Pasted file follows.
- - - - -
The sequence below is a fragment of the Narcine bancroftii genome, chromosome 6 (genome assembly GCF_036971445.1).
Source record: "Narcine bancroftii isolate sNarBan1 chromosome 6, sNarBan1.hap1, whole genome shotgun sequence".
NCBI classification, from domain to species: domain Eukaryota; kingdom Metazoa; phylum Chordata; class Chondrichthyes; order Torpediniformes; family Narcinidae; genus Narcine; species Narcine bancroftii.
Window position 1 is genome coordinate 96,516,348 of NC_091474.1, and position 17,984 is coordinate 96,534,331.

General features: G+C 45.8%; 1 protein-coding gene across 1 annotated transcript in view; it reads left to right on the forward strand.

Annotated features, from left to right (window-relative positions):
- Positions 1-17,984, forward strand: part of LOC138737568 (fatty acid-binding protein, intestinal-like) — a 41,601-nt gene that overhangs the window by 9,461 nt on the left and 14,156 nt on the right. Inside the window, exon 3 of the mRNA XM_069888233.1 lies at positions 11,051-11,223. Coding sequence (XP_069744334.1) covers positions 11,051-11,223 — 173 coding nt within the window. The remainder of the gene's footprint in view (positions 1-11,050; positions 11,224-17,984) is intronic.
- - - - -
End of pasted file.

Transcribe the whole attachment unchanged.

The sequence below is a fragment of the Narcine bancroftii genome, chromosome 6 (genome assembly GCF_036971445.1).
Source record: "Narcine bancroftii isolate sNarBan1 chromosome 6, sNarBan1.hap1, whole genome shotgun sequence".
NCBI classification, from domain to species: domain Eukaryota; kingdom Metazoa; phylum Chordata; class Chondrichthyes; order Torpediniformes; family Narcinidae; genus Narcine; species Narcine bancroftii.
Window position 1 is genome coordinate 96,516,348 of NC_091474.1, and position 17,984 is coordinate 96,534,331.

General features: G+C 45.8%; 1 protein-coding gene across 1 annotated transcript in view; it reads left to right on the forward strand.

Annotated features, from left to right (window-relative positions):
- Positions 1-17,984, forward strand: part of LOC138737568 (fatty acid-binding protein, intestinal-like) — a 41,601-nt gene that overhangs the window by 9,461 nt on the left and 14,156 nt on the right. Inside the window, exon 3 of the mRNA XM_069888233.1 lies at positions 11,051-11,223. Coding sequence (XP_069744334.1) covers positions 11,051-11,223 — 173 coding nt within the window. The remainder of the gene's footprint in view (positions 1-11,050; positions 11,224-17,984) is intronic.